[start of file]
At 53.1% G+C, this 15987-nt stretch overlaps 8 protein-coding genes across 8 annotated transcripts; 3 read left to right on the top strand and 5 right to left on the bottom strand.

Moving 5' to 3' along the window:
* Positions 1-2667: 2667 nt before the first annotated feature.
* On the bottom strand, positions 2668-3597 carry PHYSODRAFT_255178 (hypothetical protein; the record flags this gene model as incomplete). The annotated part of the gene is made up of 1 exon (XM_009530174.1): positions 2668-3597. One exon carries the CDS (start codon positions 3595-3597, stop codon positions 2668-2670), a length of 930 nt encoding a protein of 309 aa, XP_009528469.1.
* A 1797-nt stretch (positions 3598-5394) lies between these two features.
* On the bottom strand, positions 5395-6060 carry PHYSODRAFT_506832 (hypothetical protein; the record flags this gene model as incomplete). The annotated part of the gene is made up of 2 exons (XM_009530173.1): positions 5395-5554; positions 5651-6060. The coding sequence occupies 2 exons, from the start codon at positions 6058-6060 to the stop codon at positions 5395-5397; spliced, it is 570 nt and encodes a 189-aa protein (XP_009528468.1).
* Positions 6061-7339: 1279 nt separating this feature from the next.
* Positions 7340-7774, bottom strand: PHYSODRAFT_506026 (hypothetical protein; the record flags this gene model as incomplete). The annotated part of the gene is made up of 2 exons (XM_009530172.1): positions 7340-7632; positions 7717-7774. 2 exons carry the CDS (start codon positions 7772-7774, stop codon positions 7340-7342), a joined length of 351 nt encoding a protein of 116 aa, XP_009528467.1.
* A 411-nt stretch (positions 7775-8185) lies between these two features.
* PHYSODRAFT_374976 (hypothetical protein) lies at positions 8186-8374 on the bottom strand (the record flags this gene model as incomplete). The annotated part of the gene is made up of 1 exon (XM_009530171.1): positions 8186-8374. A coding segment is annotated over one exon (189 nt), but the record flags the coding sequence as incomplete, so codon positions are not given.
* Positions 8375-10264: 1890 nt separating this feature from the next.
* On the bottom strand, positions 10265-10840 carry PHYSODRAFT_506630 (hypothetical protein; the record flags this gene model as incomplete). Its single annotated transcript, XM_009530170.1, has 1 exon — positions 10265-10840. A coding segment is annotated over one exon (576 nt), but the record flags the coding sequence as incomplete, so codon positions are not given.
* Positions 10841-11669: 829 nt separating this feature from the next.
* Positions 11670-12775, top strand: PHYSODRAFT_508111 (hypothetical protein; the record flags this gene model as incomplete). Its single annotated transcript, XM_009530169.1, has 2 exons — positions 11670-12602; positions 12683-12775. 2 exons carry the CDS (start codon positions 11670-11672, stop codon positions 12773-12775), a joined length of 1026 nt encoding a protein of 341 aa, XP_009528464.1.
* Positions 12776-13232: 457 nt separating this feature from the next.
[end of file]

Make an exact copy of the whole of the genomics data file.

At 53.1% G+C, this 15987-nt stretch overlaps 8 protein-coding genes across 8 annotated transcripts; 3 read left to right on the top strand and 5 right to left on the bottom strand.

Moving 5' to 3' along the window:
* Positions 1-2667: 2667 nt before the first annotated feature.
* On the bottom strand, positions 2668-3597 carry PHYSODRAFT_255178 (hypothetical protein; the record flags this gene model as incomplete). The annotated part of the gene is made up of 1 exon (XM_009530174.1): positions 2668-3597. One exon carries the CDS (start codon positions 3595-3597, stop codon positions 2668-2670), a length of 930 nt encoding a protein of 309 aa, XP_009528469.1.
* A 1797-nt stretch (positions 3598-5394) lies between these two features.
* On the bottom strand, positions 5395-6060 carry PHYSODRAFT_506832 (hypothetical protein; the record flags this gene model as incomplete). The annotated part of the gene is made up of 2 exons (XM_009530173.1): positions 5395-5554; positions 5651-6060. The coding sequence occupies 2 exons, from the start codon at positions 6058-6060 to the stop codon at positions 5395-5397; spliced, it is 570 nt and encodes a 189-aa protein (XP_009528468.1).
* Positions 6061-7339: 1279 nt separating this feature from the next.
* Positions 7340-7774, bottom strand: PHYSODRAFT_506026 (hypothetical protein; the record flags this gene model as incomplete). The annotated part of the gene is made up of 2 exons (XM_009530172.1): positions 7340-7632; positions 7717-7774. 2 exons carry the CDS (start codon positions 7772-7774, stop codon positions 7340-7342), a joined length of 351 nt encoding a protein of 116 aa, XP_009528467.1.
* A 411-nt stretch (positions 7775-8185) lies between these two features.
* PHYSODRAFT_374976 (hypothetical protein) lies at positions 8186-8374 on the bottom strand (the record flags this gene model as incomplete). The annotated part of the gene is made up of 1 exon (XM_009530171.1): positions 8186-8374. A coding segment is annotated over one exon (189 nt), but the record flags the coding sequence as incomplete, so codon positions are not given.
* Positions 8375-10264: 1890 nt separating this feature from the next.
* On the bottom strand, positions 10265-10840 carry PHYSODRAFT_506630 (hypothetical protein; the record flags this gene model as incomplete). Its single annotated transcript, XM_009530170.1, has 1 exon — positions 10265-10840. A coding segment is annotated over one exon (576 nt), but the record flags the coding sequence as incomplete, so codon positions are not given.
* Positions 10841-11669: 829 nt separating this feature from the next.
* Positions 11670-12775, top strand: PHYSODRAFT_508111 (hypothetical protein; the record flags this gene model as incomplete). Its single annotated transcript, XM_009530169.1, has 2 exons — positions 11670-12602; positions 12683-12775. 2 exons carry the CDS (start codon positions 11670-11672, stop codon positions 12773-12775), a joined length of 1026 nt encoding a protein of 341 aa, XP_009528464.1.
* Positions 12776-13232: 457 nt separating this feature from the next.